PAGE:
by BRAD ROLLINS
San Marcos Mercury
San Marcos and the rest of a cross-county effort to secure a future long term water supply are poised to explore a partnership with its chief competitor for groundwater rights in the Carrizo-Wilcox Aquifer east of the Austin-San Antonio corridor.
The Hays Caldwell Public Utility Agency’s board recently adopted a letter of intent to work with Texas Water Alliance, a subsidiary of the publicly traded San Jose (Calif.) Water Company (SJW Corp.). The two have agreed to discuss sharing the massive upfront cost of building well fields to pump, a plant to treat and a pipeline to transport groundwater from eastern Caldwell and northern Gonzales counties to high-growth areas along Interstate 35 and Texas 130.
The public utility agency has an application pending with the Gonzalez County Underground Water District that would allow San Marcos and its partners – Kyle, Buda and the Canyon Regional Water Authority – to pump 10,300 acre-feet of water a year from the Carrizo-Wilcox Aquifer when it needs the supply; as of July, the agency has signed longterm ground leases on 17,841 acres where it intends to pump water. TWA is applying for the right to pump and transport 15,000 acre-feet from the same area and bring it westward, including to its existing wholesale customer that provides retail water service around Canyon Lake and other rapidly developing areas of Comal County. An acre-foot is 325,851 gallons.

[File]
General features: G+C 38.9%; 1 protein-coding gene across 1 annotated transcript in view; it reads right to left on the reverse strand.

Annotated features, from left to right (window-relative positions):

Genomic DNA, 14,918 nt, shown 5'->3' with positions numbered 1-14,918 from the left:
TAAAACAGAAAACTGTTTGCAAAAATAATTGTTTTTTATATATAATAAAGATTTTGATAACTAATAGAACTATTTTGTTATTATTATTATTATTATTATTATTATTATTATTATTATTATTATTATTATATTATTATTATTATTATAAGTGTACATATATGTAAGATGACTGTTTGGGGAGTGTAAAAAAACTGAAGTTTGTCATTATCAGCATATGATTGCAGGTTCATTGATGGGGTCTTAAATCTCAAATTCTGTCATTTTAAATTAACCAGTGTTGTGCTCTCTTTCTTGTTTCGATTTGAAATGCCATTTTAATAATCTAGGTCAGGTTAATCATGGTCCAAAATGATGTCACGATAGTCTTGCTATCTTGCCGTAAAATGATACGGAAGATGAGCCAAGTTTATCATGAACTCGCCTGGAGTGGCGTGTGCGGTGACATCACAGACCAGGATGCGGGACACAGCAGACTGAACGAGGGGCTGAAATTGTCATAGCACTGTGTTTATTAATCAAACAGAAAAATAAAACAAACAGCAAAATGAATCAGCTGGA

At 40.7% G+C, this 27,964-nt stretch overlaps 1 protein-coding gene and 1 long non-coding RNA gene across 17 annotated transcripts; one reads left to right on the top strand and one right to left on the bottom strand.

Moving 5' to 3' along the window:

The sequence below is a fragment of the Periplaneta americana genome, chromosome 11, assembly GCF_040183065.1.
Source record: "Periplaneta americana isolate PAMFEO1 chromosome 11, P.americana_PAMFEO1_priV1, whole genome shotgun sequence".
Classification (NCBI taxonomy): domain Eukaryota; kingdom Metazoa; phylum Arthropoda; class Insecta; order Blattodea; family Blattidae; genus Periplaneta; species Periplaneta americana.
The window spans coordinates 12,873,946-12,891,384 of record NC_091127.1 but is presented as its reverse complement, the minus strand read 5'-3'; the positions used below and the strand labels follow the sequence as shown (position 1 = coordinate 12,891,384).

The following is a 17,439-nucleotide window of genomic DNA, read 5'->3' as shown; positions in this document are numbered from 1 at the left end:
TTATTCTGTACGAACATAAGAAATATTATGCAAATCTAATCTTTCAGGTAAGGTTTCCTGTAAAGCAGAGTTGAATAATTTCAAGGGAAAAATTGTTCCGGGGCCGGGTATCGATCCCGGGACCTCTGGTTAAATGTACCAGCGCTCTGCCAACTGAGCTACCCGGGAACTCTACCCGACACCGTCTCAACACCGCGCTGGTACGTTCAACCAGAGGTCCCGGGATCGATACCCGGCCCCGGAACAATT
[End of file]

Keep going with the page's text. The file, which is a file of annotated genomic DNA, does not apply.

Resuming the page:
The letter approved by the HCPUA yesterday afternoon says both parties will keep their own water permits but investigate whether their plans are compatible enough to share costly infrastructure like a water treatment plant and, most notably, a huge underground pipeline slicing across Caldwell County.
“We feel like it is big news. We are the the two that are seeking permits [for that portion of the Carrizo-Wilcox]and we think it makes sense for us to join up because we’re so close to each other,” said Graham Moore, HCPUA’s project manager. “Any way that we can try and reduce the cost for the ratepayer, we want to look at those options.”
Besides the considerable hard costs of infrastructure – HCPUA’s plans call for a phase 1 investment of $109 million in the next eight years – the agency and TWA can also pool political clout to lobby legislators for changes to state law critical for both projects. Currently, production permits to pump groundwater expire after five years – years before HCPUA members even need the water – but the transport permits last 30 years. The HCPUA wants to extend the life of production permits from five to 30 years.
Letters of intent are not contracts and this one is, in fact, explicitly non-binding. It may however mark a major realignment between two of the players trying to build wildly expensive – and potentially wildly profitable – large-scale water supply projects in various parts of the Carrizo-Wilcox Aquifer, which spans more than 60 counties from Texarkana to the U.S.-Mexico border.
About a year and a half ago, those who watch maneuvering over lucrative long term water supplies took note of a publicly touted letter of intent from TWA to buy water from the Guadalupe-Blanco River Authority. That letter has since expired.